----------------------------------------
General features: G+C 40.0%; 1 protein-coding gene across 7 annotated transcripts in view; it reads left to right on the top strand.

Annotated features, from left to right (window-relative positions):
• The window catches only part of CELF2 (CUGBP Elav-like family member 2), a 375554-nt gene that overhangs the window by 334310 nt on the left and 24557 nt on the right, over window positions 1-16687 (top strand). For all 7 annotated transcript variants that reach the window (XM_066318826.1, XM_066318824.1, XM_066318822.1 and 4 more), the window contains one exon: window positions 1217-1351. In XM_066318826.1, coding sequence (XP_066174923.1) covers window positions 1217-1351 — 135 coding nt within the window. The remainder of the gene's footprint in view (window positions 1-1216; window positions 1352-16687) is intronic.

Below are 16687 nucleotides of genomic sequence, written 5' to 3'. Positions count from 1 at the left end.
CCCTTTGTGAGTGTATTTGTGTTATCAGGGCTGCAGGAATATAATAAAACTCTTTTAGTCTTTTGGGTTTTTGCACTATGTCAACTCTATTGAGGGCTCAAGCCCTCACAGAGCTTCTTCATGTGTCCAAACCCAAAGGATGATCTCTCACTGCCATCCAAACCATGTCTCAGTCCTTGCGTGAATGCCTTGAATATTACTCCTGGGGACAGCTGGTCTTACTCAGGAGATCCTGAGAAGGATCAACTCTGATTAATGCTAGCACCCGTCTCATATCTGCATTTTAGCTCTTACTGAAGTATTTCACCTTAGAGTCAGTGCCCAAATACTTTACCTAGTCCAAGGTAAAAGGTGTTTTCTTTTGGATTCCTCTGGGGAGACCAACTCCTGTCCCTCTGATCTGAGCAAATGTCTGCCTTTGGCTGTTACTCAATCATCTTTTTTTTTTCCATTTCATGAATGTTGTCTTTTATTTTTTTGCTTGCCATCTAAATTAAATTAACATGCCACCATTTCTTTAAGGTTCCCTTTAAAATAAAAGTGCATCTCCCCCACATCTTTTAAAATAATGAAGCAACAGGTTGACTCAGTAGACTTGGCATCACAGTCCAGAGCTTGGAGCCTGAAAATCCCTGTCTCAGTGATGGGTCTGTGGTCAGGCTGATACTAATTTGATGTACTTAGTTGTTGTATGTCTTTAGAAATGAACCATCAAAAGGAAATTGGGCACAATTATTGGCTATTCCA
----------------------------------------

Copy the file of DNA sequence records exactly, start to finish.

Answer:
General features: G+C 40.0%; 1 protein-coding gene across 7 annotated transcripts in view; it reads left to right on the top strand.

Annotated features, from left to right (window-relative positions):
• The window catches only part of CELF2 (CUGBP Elav-like family member 2), a 375554-nt gene that overhangs the window by 334310 nt on the left and 24557 nt on the right, over window positions 1-16687 (top strand). For all 7 annotated transcript variants that reach the window (XM_066318826.1, XM_066318824.1, XM_066318822.1 and 4 more), the window contains one exon: window positions 1217-1351. In XM_066318826.1, coding sequence (XP_066174923.1) covers window positions 1217-1351 — 135 coding nt within the window. The remainder of the gene's footprint in view (window positions 1-1216; window positions 1352-16687) is intronic.

Below are 16687 nucleotides of genomic sequence, written 5' to 3'. Positions count from 1 at the left end.
CCCTTTGTGAGTGTATTTGTGTTATCAGGGCTGCAGGAATATAATAAAACTCTTTTAGTCTTTTGGGTTTTTGCACTATGTCAACTCTATTGAGGGCTCAAGCCCTCACAGAGCTTCTTCATGTGTCCAAACCCAAAGGATGATCTCTCACTGCCATCCAAACCATGTCTCAGTCCTTGCGTGAATGCCTTGAATATTACTCCTGGGGACAGCTGGTCTTACTCAGGAGATCCTGAGAAGGATCAACTCTGATTAATGCTAGCACCCGTCTCATATCTGCATTTTAGCTCTTACTGAAGTATTTCACCTTAGAGTCAGTGCCCAAATACTTTACCTAGTCCAAGGTAAAAGGTGTTTTCTTTTGGATTCCTCTGGGGAGACCAACTCCTGTCCCTCTGATCTGAGCAAATGTCTGCCTTTGGCTGTTACTCAATCATCTTTTTTTTTTCCATTTCATGAATGTTGTCTTTTATTTTTTTGCTTGCCATCTAAATTAAATTAACATGCCACCATTTCTTTAAGGTTCCCTTTAAAATAAAAGTGCATCTCCCCCACATCTTTTAAAATAATGAAGCAACAGGTTGACTCAGTAGACTTGGCATCACAGTCCAGAGCTTGGAGCCTGAAAATCCCTGTCTCAGTGATGGGTCTGTGGTCAGGCTGATACTAATTTGATGTACTTAGTTGTTGTATGTCTTTAGAAATGAACCATCAAAAGGAAATTGGGCACAATTATTGGCTATTCCA